When taking on a new mortgage, go over your long-term goals with your partner. Some prospective homeowner fully intend to stay in the house for the duration of a mortgage. Others only want to stay for a few years. In either case, overpaying your mortgage can help you achieve certain goals.
Overpaying your mortgage is also called "prepaying" the loan. With this strategy you must send additional principal payments each year to reduce the balance more quickly than planned. You can send one or more extra payments each year or make bi-weekly payments, which results in 13 months of payments instead of 12 for the year. This strategy has a number of benefits that you can talk over with your partner.
One of the most attractive benefits of overpaying a mortgage is that you reduce the amount of interest you have to pay over the life of the loan. To give an example, say you have a 30-year mortgage at 7 percent interest for $200,000. The total interest you'll pay in this hypothetical mortgage loan is $279,017.80. If you decide to pay one extra payment at the end of each year, the total interest goes down to $213,321.25, which saves you more than $65,000 over the life of the loan. Use the Bankrate mortgage payment calculator to figure out your own savings from overpaying.
Free up Cash
Some people choose to overpay a mortgage because they simply don't want to have to make payments for the full 30 years. Paying off the mortgage early allows you to free up cash from your monthly budget after the loan is paid off. For example, if you plan to retire in 20 years and don't want to have to continue making payments after that year you can start sending extra payments now. Discipline yourself to overpay your mortgage starting today while employed so that when retirement begins you have money to yourself to spend as you wish. This strategy makes sense if you plan to keep the same house for the long haul.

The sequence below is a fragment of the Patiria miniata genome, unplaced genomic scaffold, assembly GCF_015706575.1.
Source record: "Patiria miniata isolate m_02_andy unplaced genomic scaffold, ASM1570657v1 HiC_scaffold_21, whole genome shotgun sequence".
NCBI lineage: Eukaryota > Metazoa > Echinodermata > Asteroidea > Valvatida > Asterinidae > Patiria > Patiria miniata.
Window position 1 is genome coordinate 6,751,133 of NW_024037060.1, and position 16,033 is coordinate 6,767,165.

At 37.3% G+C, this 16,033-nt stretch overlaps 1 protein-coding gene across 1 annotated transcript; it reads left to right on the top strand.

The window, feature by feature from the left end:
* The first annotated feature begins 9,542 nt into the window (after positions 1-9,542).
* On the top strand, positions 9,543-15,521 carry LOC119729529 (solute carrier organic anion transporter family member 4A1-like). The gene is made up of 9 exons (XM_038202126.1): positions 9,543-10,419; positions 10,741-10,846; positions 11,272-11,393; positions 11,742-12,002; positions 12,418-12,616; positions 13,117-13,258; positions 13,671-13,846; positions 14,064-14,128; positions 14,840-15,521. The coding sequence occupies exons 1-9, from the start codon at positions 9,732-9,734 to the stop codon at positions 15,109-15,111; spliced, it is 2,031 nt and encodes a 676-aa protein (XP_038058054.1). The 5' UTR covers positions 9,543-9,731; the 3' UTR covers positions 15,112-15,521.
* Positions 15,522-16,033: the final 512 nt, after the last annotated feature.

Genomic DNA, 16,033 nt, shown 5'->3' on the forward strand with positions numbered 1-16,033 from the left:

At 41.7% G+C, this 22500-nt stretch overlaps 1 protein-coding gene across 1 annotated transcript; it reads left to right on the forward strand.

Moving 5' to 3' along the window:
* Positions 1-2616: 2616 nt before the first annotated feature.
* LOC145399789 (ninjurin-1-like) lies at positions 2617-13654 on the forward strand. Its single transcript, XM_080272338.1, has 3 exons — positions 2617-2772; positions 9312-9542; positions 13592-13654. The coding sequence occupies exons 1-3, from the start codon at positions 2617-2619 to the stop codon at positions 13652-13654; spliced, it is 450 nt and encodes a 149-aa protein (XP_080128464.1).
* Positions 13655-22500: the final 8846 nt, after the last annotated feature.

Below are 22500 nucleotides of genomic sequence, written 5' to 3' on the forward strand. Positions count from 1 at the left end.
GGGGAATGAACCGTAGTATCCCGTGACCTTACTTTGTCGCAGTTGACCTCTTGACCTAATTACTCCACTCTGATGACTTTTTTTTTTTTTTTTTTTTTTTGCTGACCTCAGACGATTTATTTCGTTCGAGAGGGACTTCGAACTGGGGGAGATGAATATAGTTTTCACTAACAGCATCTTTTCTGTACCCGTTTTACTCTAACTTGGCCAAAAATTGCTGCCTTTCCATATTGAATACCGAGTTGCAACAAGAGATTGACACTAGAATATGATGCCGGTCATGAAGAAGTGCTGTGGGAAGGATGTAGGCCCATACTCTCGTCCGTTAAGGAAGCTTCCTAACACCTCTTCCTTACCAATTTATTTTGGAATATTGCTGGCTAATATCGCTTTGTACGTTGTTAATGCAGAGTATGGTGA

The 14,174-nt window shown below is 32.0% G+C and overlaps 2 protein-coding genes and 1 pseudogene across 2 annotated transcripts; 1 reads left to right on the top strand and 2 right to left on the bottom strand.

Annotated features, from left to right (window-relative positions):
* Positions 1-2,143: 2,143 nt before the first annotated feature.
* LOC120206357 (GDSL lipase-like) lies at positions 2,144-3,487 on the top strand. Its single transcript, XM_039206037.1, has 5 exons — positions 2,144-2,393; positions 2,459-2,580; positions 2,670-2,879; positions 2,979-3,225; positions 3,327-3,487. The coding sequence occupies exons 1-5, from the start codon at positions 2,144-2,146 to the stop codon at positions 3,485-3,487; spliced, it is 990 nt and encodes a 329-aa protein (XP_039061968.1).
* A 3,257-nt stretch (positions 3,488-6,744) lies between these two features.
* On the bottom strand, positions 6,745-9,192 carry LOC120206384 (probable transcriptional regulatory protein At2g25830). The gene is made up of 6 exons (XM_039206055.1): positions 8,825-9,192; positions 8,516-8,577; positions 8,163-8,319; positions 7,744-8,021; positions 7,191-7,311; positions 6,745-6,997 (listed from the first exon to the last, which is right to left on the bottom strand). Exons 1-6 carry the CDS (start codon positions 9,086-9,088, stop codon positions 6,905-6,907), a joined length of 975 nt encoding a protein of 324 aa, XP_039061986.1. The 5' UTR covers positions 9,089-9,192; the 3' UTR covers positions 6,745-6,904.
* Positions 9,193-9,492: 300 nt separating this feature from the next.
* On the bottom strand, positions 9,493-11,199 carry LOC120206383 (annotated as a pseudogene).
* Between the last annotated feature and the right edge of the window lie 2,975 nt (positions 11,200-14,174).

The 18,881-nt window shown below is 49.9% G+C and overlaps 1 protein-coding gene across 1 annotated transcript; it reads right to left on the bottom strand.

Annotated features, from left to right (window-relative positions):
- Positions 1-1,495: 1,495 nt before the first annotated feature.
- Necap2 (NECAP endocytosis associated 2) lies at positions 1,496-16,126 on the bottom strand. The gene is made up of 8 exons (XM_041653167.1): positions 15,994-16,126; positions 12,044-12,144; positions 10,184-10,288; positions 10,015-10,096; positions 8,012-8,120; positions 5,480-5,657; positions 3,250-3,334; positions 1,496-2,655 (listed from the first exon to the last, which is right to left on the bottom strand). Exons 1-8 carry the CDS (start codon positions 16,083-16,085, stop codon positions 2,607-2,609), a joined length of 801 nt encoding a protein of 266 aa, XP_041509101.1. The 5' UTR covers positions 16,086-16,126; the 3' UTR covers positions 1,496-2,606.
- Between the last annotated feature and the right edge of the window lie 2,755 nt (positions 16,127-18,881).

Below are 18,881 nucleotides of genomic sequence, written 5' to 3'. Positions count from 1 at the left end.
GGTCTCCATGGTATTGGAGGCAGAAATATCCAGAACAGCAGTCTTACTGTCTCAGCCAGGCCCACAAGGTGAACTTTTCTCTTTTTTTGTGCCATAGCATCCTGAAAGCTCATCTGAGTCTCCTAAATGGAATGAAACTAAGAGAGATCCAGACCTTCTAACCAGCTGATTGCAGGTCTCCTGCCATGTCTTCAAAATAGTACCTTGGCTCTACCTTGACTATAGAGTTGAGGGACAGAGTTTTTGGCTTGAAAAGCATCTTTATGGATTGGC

Check your mortgage terms before deciding to overpay your mortgage. Some mortgage lenders include prepayment penalty clauses in the agreement that penalize you if you make early payments. The prepayment penalty is commonly either a percentage of the loan or six months' worth of interest. Talk to your lender to see if the company charges additional fees when you make additional or bi-weekly payments.
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